The Hero: Book One by David Rubin.
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The Hero: Book One
Written and Illustrated by David Rubin.
Translated into English and reprinted by Dark Horse Comics.
David Rubin has crafted something so fresh and unique out of such an incredibly old tale that it just shouldn't be possible not to mention as much fun as it is to experience. The Hero: Book One is here nonetheless, and it deserves to be recognized as the fantastic work that it is.
Rubin's art stands out to me from just about everything else on the shelf, with bold lines, bright colors, and boundless energy. Honestly, the cartooning in this book is some of my personal favorite of all time. When I sit around the house procrastinating/daydreaming about being an artist, even my daydreamed art isn't as wonderful as the work Rubin is putting down. I know he was tapped by Paul Pope to be a contributor for the continuation of his Battling Boy world of books, and a lot of comic readers are already familiar with his work, but unfortunately I haven't gotten around to reading those yet and so I was sort of unprepared for the artistic assault that this book contained. His lines are clean but brushed boldly giving it a sense of awe and depth in those lines. If forced, I simply couldn't find a page in this particular work that wasn't gorgeous. The book is also immaculately designed and begins the story of our protagonist on the very first endpaper with an illustration of Heracles still in utero, his destiny still in flux, and gives you the feeling that Rubin just cannot wait to get the story started.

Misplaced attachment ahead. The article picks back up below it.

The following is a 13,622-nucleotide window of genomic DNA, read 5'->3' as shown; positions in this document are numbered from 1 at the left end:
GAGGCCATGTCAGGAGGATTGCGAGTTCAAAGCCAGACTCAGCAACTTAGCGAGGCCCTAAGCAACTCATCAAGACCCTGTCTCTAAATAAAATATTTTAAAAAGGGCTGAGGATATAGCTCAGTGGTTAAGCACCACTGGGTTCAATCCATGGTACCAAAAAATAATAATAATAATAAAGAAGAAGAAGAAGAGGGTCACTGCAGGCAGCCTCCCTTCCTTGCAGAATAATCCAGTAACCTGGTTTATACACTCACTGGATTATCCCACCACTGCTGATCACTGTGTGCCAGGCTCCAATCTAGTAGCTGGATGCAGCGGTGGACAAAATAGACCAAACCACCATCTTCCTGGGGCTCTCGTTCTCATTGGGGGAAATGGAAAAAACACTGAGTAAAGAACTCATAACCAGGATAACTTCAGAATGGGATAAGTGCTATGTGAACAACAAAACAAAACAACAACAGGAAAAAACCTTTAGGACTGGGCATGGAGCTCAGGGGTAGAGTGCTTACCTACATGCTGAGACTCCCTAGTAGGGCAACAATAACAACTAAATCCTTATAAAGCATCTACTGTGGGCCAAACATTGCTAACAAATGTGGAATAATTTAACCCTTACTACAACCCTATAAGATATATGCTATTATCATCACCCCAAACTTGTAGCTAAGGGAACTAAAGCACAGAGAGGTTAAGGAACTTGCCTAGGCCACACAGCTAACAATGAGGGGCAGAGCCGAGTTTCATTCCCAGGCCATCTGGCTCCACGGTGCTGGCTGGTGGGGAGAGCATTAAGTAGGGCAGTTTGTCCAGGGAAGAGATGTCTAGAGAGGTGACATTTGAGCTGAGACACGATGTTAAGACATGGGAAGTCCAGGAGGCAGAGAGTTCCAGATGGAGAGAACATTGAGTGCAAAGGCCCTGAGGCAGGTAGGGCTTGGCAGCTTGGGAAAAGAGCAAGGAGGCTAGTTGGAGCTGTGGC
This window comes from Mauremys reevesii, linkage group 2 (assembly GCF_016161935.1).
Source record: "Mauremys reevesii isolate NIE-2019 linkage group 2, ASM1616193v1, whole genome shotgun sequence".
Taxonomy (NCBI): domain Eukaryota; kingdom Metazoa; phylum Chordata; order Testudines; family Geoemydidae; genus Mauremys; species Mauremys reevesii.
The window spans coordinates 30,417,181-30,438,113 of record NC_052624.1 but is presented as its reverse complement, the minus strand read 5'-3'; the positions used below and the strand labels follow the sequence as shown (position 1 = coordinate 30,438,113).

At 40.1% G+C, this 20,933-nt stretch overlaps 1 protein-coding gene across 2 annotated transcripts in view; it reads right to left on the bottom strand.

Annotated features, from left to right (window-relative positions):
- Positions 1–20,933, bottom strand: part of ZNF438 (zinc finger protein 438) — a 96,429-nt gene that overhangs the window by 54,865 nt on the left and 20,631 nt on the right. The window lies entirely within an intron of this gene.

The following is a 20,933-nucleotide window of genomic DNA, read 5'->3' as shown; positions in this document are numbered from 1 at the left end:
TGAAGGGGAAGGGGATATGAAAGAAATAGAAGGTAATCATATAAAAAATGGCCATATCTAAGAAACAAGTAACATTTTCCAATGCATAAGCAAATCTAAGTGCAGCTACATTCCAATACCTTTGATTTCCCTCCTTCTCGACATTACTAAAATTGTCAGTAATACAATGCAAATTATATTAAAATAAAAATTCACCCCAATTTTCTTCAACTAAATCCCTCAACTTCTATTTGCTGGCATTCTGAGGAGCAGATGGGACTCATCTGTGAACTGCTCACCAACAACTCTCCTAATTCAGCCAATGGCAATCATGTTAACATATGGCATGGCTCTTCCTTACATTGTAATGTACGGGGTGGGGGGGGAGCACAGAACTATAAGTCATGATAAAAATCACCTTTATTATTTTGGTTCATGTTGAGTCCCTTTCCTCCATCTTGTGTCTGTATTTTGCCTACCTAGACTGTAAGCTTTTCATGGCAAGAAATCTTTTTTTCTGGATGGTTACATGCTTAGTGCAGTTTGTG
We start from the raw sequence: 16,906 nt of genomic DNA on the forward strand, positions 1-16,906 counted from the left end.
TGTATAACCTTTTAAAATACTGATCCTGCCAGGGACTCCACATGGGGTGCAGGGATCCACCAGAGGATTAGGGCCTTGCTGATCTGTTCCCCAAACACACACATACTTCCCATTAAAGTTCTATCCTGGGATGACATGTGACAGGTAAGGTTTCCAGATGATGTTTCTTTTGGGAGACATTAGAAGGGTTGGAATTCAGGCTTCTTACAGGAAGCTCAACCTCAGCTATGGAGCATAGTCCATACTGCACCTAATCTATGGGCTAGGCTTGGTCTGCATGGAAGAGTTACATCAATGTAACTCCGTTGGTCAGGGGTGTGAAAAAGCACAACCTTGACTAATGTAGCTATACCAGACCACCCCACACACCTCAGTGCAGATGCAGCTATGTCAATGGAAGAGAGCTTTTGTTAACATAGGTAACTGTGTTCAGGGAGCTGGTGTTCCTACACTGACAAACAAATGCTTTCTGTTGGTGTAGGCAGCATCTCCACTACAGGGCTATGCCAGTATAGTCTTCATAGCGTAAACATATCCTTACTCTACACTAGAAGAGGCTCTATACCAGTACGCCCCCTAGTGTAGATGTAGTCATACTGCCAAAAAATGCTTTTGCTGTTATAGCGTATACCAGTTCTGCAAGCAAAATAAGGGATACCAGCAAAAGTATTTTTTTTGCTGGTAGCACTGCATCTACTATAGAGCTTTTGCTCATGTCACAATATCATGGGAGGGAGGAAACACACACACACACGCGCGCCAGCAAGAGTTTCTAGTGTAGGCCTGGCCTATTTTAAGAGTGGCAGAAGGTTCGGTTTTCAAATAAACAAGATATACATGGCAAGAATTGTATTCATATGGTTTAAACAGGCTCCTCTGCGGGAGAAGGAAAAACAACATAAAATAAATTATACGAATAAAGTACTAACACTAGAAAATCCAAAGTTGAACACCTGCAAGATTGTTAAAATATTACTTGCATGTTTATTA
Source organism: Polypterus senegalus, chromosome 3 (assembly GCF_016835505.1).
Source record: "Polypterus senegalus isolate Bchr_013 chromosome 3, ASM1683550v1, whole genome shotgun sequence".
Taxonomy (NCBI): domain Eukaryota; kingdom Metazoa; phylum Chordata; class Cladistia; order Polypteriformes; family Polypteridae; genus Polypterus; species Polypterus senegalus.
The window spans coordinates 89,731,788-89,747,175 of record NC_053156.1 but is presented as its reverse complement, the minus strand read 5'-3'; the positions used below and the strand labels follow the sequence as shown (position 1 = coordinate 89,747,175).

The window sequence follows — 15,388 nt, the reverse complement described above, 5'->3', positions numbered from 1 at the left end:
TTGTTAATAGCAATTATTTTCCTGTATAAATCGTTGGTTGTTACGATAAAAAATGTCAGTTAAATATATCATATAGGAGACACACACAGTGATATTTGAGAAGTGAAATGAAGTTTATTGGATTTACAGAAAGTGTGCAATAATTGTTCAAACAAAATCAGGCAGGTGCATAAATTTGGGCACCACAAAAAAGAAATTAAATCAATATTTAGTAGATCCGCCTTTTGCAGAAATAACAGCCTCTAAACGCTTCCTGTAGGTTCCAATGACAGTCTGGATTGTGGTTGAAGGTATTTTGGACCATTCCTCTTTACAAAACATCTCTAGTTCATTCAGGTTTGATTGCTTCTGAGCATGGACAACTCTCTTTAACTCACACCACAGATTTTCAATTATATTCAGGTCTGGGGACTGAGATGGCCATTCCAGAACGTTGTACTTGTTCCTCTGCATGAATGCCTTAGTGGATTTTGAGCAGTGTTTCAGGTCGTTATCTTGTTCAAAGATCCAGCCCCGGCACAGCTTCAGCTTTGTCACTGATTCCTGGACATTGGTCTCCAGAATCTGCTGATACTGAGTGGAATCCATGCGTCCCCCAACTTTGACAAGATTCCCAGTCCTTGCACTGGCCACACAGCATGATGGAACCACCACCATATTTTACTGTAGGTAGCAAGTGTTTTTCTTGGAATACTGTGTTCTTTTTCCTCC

Book one opens with the destiny of Heracles and Eurystheus being foretold. One of them is destined to be a sadistic tyrant, and while the other will be destined to be a hero of great renown, he will also be forced to be the servant of the tyrant. The consequences of Heracles not obeying Eurystheus are shown early on as he's hit from on high with a lightning bolt for seemingly only contemplating disobedience.
Just as Rubin's art style rides the line between dark and light the story he is reimagining and his portrayal of the characters does the same. Eurystheus is portrayed as a murderous and demented sociopath but one who is himself being manipulated by the gods, maybe so much that he is incapable of being any other way. Heracles is shown as a natural hero, thinking of the problems of others before himself, but unable to be as effective as he could be due to his bond to Eurystheus.
Rubin doesn't hit you over the head with the themes he's exploring, but they are there; what it means to be a hero, free will vs. destiny, faith in higher powers, and how being destined to be a hero is a lot like being cursed in how the Heracles story pans out.
The setting for the story is classical and modern in the same breath, a retro punk retelling of Greek Gods in modern day clothing advertisements. A world where Cell phones, airplanes, computers, and motorcycles all exist in the same world as the Greek pantheon. Whether we are being told a story of ancient Greece with modern technologies or some strange modern era that is home to an actual pantheon of gods is left up to our interpretation.
There's also a risqué cameo from a certain Amazon that is NSFW and graphic depictions of violence but given the source material I don't think anyone should be shocked.
The only thing that struck me as a little bit odd was Rubin's portrayal of Poseidon, who looks like a muppet Cthulhu via Futurama instead of the way he's been illustrated every other time I've ever seen. But it's a fun scene and still manages to match the overall style of the book. You can tell the creator has a deep appreciation of the classic myths but he isn't letting those old tales tie his hands. He's still able to weave beats of humor and surprise into what could easily be referred to as a tired tale.
This book was so much fun to read it seemed to fly by in seconds and I honestly can't wait to read it again or to dive into Book Two. So the only warning any reader really needs is to try not to cut your fingers on those pages while you're racing to the back cover.
Heracles is the hero you need to read.